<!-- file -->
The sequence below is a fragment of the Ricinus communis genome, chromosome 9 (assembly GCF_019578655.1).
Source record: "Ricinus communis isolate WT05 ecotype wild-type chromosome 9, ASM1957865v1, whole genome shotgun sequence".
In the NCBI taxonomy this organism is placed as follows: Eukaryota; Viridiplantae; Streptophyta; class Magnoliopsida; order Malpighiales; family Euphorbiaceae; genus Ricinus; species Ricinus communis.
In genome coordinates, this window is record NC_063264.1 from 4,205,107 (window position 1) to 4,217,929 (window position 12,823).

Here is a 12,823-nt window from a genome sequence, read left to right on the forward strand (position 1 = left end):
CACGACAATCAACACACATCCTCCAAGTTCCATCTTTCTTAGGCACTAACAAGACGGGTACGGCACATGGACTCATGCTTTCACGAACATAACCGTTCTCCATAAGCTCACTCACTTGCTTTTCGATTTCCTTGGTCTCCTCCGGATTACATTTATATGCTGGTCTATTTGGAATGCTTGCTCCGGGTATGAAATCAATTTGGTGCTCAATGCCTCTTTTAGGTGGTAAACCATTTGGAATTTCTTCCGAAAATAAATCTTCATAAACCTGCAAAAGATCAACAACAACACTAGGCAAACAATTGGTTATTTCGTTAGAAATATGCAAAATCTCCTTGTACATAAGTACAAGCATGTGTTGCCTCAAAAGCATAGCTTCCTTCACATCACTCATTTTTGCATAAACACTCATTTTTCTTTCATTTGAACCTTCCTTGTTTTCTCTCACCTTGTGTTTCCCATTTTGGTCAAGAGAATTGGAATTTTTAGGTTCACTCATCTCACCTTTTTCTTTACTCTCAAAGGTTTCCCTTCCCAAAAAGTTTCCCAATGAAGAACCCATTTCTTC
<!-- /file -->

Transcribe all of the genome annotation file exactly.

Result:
The sequence below is a fragment of the Ricinus communis genome, chromosome 9 (assembly GCF_019578655.1).
Source record: "Ricinus communis isolate WT05 ecotype wild-type chromosome 9, ASM1957865v1, whole genome shotgun sequence".
In the NCBI taxonomy this organism is placed as follows: Eukaryota; Viridiplantae; Streptophyta; class Magnoliopsida; order Malpighiales; family Euphorbiaceae; genus Ricinus; species Ricinus communis.
In genome coordinates, this window is record NC_063264.1 from 4,205,107 (window position 1) to 4,217,929 (window position 12,823).

Here is a 12,823-nt window from a genome sequence, read left to right on the forward strand (position 1 = left end):
CACGACAATCAACACACATCCTCCAAGTTCCATCTTTCTTAGGCACTAACAAGACGGGTACGGCACATGGACTCATGCTTTCACGAACATAACCGTTCTCCATAAGCTCACTCACTTGCTTTTCGATTTCCTTGGTCTCCTCCGGATTACATTTATATGCTGGTCTATTTGGAATGCTTGCTCCGGGTATGAAATCAATTTGGTGCTCAATGCCTCTTTTAGGTGGTAAACCATTTGGAATTTCTTCCGAAAATAAATCTTCATAAACCTGCAAAAGATCAACAACAACACTAGGCAAACAATTGGTTATTTCGTTAGAAATATGCAAAATCTCCTTGTACATAAGTACAAGCATGTGTTGCCTCAAAAGCATAGCTTCCTTCACATCACTCATTTTTGCATAAACACTCATTTTTCTTTCATTTGAACCTTCCTTGTTTTCTCTCACCTTGTGTTTCCCATTTTGGTCAAGAGAATTGGAATTTTTAGGTTCACTCATCTCACCTTTTTCTTTACTCTCAAAGGTTTCCCTTCCCAAAAAGTTTCCCAATGAAGAACCCATTTCTTC